May 2011


Catherine Austen: Keep Faith in your Ability to Write a Really Good Piece of Work

Creating Through the Clamour: Instalment 7
Feel like there’s not enough time in your busy life to be creative? How do authors or illustrators continue to create while tackling everything else in their lives? About once a month as I’ll ask a writer or illustrator how they do it. ‘Cause I want to know. (I need all the help I can get in this department.)

The Creator 

name: Catherine Austen

resides:  Quebec
creates: Writing for all ages: PB, MG, YA. I used to write stories for adults and may return to that some day.

The Creations
Walking Backward (MG novel), Orca Book Publishers, 2009
My Cat Isis (picture book), Kids Can Press, 2011

All Good Children (YA novel), Orca Book Publishers, coming Fall 2011
26 Tips for Surviving Grade 6 (MG novel), James Lorimer & Company, coming Fall 2011

The Clamour

Work obligations: About ten years ago I quit my full-time job and began to write freelance part-time (conservation reports, funding proposals, fact sheets, etc.). My husband suggested I try it, and he’s been the main breadwinner in our family ever since. I did it partly to free up time to write fiction, but mostly to spend more time with my son. (It worked out so well, I had another one.)

After selling my first two books in 2008, I began to take fewer paid contracts in order to focus on my fiction. My work benefitted enormously but my debts increased. I was thrilled to receive news over Christmas that I’m getting a grant from the Quebec Conseil des arts et des lettres to help me write a sequel to my forthcoming teen novel. It’s a lifesaver, and in the nick of time. Now I can devote half of each day to my work in progress. Yay! That reduces the clamour.

Kids to raise, look after, chauffeur: My kids are aged 8 and 15, so there’s a lot of chauffeuring and assisting but not the intense and constant demands of the early years. I try to do my first drafts in big chunks while they’re at school. Revising and polishing I fit in whenever I can. Because I work from home, I’m with my kids on PD days and vacations and I don’t try to write much those days and seasons. On school days, my work usually ends when my youngest gets off the bus at 3:00.

I didn’t write much when my kids were tiny – I was a real cookies-and-crafts kind of mom – and I don’t regret that. As they age and become more independent, I devote more mental energy to my work and the focus of my life and my sense of self reorients. (Or that could just be middle age.)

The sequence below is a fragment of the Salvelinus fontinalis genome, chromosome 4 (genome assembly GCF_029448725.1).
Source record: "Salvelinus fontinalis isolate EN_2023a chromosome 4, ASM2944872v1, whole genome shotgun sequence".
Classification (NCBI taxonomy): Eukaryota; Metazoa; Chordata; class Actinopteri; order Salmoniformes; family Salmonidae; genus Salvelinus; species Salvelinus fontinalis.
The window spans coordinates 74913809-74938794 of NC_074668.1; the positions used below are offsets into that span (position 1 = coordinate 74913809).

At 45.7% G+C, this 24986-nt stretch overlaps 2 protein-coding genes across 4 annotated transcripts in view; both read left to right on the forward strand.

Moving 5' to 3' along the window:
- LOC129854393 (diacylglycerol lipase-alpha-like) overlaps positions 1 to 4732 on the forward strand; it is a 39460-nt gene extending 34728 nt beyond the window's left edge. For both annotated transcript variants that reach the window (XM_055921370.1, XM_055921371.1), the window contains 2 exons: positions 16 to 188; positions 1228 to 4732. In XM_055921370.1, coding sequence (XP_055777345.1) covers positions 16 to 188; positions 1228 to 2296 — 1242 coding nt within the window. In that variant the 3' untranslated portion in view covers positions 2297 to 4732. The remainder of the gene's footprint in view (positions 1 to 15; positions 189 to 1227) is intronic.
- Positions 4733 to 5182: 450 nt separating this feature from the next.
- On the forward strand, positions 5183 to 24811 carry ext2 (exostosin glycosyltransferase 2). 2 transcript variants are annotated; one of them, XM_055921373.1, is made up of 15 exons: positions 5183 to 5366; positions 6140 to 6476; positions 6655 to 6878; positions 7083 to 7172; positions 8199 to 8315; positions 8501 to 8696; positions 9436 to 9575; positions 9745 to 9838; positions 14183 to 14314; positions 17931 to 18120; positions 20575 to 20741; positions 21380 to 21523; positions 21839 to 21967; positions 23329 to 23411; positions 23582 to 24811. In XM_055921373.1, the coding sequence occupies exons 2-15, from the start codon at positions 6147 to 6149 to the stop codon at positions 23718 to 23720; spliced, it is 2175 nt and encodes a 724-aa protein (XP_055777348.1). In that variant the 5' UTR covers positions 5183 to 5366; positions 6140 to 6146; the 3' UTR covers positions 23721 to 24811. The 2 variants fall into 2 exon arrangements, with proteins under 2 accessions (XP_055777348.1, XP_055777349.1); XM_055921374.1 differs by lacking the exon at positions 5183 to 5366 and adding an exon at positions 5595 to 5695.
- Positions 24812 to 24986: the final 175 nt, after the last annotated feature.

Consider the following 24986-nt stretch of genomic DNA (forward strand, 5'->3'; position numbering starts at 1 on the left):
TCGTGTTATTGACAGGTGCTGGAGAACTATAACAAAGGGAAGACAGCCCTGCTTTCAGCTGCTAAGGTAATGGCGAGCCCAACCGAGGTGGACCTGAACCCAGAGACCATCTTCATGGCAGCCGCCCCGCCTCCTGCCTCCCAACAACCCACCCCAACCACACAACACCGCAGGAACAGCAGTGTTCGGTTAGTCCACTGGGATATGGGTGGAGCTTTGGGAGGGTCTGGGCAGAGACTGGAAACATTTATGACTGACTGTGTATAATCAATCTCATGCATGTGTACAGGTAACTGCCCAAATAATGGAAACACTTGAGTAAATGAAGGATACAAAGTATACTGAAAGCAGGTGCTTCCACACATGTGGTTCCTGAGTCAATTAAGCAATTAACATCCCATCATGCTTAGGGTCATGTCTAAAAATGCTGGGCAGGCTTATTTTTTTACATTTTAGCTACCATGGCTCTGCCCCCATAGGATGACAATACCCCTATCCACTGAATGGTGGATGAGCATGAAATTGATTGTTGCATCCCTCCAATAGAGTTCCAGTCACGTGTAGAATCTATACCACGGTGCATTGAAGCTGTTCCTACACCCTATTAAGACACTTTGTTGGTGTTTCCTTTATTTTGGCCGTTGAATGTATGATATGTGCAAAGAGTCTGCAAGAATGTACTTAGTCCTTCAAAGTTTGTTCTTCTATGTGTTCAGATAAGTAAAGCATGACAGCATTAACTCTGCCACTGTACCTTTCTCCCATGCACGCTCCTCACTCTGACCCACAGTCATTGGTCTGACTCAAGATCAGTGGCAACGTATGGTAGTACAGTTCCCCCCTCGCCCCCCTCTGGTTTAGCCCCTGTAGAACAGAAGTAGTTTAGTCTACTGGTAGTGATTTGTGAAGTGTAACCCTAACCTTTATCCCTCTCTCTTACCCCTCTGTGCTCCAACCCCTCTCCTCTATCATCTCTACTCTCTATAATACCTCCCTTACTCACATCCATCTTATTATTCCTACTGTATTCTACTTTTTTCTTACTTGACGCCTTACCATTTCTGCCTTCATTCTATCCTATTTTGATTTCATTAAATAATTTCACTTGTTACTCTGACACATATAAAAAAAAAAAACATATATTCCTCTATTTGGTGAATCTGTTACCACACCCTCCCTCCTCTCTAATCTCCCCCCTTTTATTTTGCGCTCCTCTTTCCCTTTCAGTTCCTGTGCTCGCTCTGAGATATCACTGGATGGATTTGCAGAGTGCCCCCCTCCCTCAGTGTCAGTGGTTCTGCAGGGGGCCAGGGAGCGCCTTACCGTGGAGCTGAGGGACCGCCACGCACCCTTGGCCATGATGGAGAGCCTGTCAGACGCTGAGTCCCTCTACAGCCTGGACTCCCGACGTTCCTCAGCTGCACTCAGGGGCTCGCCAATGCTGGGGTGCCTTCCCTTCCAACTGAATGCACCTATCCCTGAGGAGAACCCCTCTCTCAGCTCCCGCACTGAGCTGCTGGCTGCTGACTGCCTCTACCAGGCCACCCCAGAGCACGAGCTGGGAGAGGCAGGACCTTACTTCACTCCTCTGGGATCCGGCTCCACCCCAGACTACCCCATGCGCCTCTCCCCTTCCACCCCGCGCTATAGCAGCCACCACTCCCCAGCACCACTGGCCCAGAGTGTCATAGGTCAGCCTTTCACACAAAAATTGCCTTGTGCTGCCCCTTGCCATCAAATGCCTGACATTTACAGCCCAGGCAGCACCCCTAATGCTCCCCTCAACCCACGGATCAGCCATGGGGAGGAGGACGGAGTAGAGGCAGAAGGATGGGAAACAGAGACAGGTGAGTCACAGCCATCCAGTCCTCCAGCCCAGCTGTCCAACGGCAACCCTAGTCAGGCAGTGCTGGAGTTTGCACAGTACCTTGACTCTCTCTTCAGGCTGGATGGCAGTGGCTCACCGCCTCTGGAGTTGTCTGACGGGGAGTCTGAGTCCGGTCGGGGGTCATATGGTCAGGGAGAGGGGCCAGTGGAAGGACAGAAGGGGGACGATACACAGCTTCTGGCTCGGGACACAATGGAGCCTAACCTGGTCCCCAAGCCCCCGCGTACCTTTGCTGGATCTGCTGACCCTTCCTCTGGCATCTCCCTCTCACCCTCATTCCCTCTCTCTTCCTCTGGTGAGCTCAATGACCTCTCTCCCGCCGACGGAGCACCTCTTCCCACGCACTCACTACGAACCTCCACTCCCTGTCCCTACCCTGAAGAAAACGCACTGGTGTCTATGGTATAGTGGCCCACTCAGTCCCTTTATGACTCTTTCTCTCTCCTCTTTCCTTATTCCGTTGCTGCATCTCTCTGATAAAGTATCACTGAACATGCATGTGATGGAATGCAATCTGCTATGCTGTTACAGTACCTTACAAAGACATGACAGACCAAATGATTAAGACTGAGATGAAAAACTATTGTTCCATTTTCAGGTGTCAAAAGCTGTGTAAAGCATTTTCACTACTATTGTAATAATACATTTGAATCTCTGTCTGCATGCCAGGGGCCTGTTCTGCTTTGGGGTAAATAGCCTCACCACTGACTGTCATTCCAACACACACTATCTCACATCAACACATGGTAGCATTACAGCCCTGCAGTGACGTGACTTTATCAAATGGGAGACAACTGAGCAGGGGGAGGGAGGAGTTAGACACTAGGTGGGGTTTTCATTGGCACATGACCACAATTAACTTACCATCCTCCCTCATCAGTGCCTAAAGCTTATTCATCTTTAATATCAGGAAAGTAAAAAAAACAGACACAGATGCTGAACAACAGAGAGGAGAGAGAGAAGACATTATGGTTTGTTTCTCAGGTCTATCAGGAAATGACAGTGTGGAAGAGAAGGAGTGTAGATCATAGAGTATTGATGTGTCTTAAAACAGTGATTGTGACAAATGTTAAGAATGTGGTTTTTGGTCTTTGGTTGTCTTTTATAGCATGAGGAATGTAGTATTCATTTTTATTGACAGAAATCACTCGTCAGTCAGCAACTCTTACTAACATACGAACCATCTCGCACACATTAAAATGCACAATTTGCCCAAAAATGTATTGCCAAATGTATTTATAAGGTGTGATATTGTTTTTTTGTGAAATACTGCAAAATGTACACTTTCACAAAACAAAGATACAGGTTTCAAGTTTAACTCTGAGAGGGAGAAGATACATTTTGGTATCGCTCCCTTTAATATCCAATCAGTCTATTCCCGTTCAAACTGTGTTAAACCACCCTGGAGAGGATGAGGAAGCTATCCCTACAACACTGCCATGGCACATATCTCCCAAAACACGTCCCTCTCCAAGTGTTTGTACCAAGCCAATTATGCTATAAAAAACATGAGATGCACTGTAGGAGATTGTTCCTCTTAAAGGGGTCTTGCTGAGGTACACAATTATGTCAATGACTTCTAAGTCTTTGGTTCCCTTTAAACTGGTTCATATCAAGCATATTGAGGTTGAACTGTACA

Volunteer work: I volunteer in the library of the local elementary school two mornings a week – an ideal volunteer job for a children’s book writer. I enjoy the work, both helping rambunctious classes of kids find something to read and doing the more tedious coding, shelving, and repairing of books. The school has no librarian so my help is appreciated.

The internet: The internet can be a sinkhole for time but it speeds up research enormously. I am so often awed by how simple it is to check facts for a story. (What time does the sun set in Hawaii on August 14th? When was the tape recorder invented? Where do police dogs live? OMG, you can find out anything!) And even though I do most of my research through books, I find and reserve those books from my desk via the online library catalogue. 

Life in general: When a story is really alive in my head, it’s not hard to find the time to draft it because I can’t concentrate on anything else. But preparing for that stage and, afterward, revising the mess that comes out of that stage, are more challenging because they require more discipline. The internal drive just isn’t as strong. So that bizarre human habit of avoiding the difficult things we love to do comes into play. (I know it’s not just me. After every yoga class I drag myself to, I hear someone say, “I feel so good! Why did I put this off all month?” Same habit. I’ve cleaned closets to avoid writing stories. What is that about?!?)

There are so many diversions out there – work and kids, friends and fun, chores and errands. Most of us have a long list of things we either have to do or like to do and it’s difficult to admit that you can’t do it all. If you want to write a book, you have to forego other stuff. Fun stuff. If you only have one spare hour in the day, you can’t meet your friend for coffee or take a piano lesson or walk the dog in that hour. You have to write your book. And hope that one day you’ll have more time to devote to your writing so that you can do other stuff in your spare hour. (That’s where I’m at now. But for years I wasn’t so lucky.)

How did you get started in this field?